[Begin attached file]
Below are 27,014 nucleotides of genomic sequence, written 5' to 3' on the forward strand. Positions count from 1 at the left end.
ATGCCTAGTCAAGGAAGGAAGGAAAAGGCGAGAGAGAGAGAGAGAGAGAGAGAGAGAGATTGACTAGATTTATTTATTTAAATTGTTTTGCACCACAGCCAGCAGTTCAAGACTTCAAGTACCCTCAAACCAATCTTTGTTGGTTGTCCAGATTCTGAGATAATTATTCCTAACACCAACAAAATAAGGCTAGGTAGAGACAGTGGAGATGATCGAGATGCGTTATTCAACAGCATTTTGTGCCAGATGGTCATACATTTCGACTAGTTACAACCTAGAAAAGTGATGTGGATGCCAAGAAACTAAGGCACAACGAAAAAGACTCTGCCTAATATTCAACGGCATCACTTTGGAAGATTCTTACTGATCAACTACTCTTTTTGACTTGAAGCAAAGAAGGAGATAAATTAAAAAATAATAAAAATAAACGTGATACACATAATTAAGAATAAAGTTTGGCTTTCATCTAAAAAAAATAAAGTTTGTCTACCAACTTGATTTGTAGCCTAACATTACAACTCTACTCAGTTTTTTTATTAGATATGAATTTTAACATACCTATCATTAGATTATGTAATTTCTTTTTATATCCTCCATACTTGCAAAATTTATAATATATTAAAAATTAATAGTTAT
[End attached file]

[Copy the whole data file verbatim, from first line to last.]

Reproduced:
Below are 27,014 nucleotides of genomic sequence, written 5' to 3' on the forward strand. Positions count from 1 at the left end.
ATGCCTAGTCAAGGAAGGAAGGAAAAGGCGAGAGAGAGAGAGAGAGAGAGAGAGAGAGATTGACTAGATTTATTTATTTAAATTGTTTTGCACCACAGCCAGCAGTTCAAGACTTCAAGTACCCTCAAACCAATCTTTGTTGGTTGTCCAGATTCTGAGATAATTATTCCTAACACCAACAAAATAAGGCTAGGTAGAGACAGTGGAGATGATCGAGATGCGTTATTCAACAGCATTTTGTGCCAGATGGTCATACATTTCGACTAGTTACAACCTAGAAAAGTGATGTGGATGCCAAGAAACTAAGGCACAACGAAAAAGACTCTGCCTAATATTCAACGGCATCACTTTGGAAGATTCTTACTGATCAACTACTCTTTTTGACTTGAAGCAAAGAAGGAGATAAATTAAAAAATAATAAAAATAAACGTGATACACATAATTAAGAATAAAGTTTGGCTTTCATCTAAAAAAAATAAAGTTTGTCTACCAACTTGATTTGTAGCCTAACATTACAACTCTACTCAGTTTTTTTATTAGATATGAATTTTAACATACCTATCATTAGATTATGTAATTTCTTTTTATATCCTCCATACTTGCAAAATTTATAATATATTAAAAATTAATAGTTAT